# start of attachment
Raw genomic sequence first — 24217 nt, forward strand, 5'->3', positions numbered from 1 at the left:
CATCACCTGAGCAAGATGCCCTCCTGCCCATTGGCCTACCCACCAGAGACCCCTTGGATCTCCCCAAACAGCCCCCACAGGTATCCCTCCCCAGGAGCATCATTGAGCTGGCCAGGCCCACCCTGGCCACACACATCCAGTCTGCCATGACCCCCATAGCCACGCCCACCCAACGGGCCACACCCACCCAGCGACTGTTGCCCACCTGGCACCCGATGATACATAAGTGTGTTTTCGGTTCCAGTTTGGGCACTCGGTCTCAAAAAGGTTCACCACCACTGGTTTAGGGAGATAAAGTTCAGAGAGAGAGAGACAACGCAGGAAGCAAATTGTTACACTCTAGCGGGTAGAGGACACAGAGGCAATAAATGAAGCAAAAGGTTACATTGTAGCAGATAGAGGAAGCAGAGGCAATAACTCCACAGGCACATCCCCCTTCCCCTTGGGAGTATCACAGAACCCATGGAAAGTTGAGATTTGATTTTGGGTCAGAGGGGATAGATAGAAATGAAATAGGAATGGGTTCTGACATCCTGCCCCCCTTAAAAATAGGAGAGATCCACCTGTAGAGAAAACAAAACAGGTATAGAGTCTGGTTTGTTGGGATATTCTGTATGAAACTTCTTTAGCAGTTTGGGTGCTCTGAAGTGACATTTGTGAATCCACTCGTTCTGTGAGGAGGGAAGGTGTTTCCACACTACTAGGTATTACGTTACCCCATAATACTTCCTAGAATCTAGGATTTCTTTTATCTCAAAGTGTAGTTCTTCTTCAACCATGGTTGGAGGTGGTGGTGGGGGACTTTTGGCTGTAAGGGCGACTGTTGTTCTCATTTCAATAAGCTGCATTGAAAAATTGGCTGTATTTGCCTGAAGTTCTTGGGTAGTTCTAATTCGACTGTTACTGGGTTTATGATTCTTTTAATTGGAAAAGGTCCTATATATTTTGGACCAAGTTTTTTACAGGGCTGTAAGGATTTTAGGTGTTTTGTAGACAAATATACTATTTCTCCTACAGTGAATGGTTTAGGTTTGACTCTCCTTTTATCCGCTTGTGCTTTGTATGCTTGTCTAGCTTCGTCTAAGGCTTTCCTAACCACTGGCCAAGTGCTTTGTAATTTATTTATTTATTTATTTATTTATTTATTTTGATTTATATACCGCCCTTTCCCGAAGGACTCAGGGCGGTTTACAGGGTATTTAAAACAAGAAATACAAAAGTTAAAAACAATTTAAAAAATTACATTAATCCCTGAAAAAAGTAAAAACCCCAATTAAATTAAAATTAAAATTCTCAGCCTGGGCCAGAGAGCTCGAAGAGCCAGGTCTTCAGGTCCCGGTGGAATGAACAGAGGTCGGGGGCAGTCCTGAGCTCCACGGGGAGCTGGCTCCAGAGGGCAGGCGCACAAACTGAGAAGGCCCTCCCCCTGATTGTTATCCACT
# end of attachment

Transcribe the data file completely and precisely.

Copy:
Raw genomic sequence first — 24217 nt, forward strand, 5'->3', positions numbered from 1 at the left:
CATCACCTGAGCAAGATGCCCTCCTGCCCATTGGCCTACCCACCAGAGACCCCTTGGATCTCCCCAAACAGCCCCCACAGGTATCCCTCCCCAGGAGCATCATTGAGCTGGCCAGGCCCACCCTGGCCACACACATCCAGTCTGCCATGACCCCCATAGCCACGCCCACCCAACGGGCCACACCCACCCAGCGACTGTTGCCCACCTGGCACCCGATGATACATAAGTGTGTTTTCGGTTCCAGTTTGGGCACTCGGTCTCAAAAAGGTTCACCACCACTGGTTTAGGGAGATAAAGTTCAGAGAGAGAGAGACAACGCAGGAAGCAAATTGTTACACTCTAGCGGGTAGAGGACACAGAGGCAATAAATGAAGCAAAAGGTTACATTGTAGCAGATAGAGGAAGCAGAGGCAATAACTCCACAGGCACATCCCCCTTCCCCTTGGGAGTATCACAGAACCCATGGAAAGTTGAGATTTGATTTTGGGTCAGAGGGGATAGATAGAAATGAAATAGGAATGGGTTCTGACATCCTGCCCCCCTTAAAAATAGGAGAGATCCACCTGTAGAGAAAACAAAACAGGTATAGAGTCTGGTTTGTTGGGATATTCTGTATGAAACTTCTTTAGCAGTTTGGGTGCTCTGAAGTGACATTTGTGAATCCACTCGTTCTGTGAGGAGGGAAGGTGTTTCCACACTACTAGGTATTACGTTACCCCATAATACTTCCTAGAATCTAGGATTTCTTTTATCTCAAAGTGTAGTTCTTCTTCAACCATGGTTGGAGGTGGTGGTGGGGGACTTTTGGCTGTAAGGGCGACTGTTGTTCTCATTTCAATAAGCTGCATTGAAAAATTGGCTGTATTTGCCTGAAGTTCTTGGGTAGTTCTAATTCGACTGTTACTGGGTTTATGATTCTTTTAATTGGAAAAGGTCCTATATATTTTGGACCAAGTTTTTTACAGGGCTGTAAGGATTTTAGGTGTTTTGTAGACAAATATACTATTTCTCCTACAGTGAATGGTTTAGGTTTGACTCTCCTTTTATCCGCTTGTGCTTTGTATGCTTGTCTAGCTTCGTCTAAGGCTTTCCTAACCACTGGCCAAGTGCTTTGTAATTTATTTATTTATTTATTTATTTATTTATTTTGATTTATATACCGCCCTTTCCCGAAGGACTCAGGGCGGTTTACAGGGTATTTAAAACAAGAAATACAAAAGTTAAAAACAATTTAAAAAATTACATTAATCCCTGAAAAAAGTAAAAACCCCAATTAAATTAAAATTAAAATTCTCAGCCTGGGCCAGAGAGCTCGAAGAGCCAGGTCTTCAGGTCCCGGTGGAATGAACAGAGGTCGGGGGCAGTCCTGAGCTCCACGGGGAGCTGGCTCCAGAGGGCAGGCGCACAAACTGAGAAGGCCCTCCCCCTGATTGTTATCCACT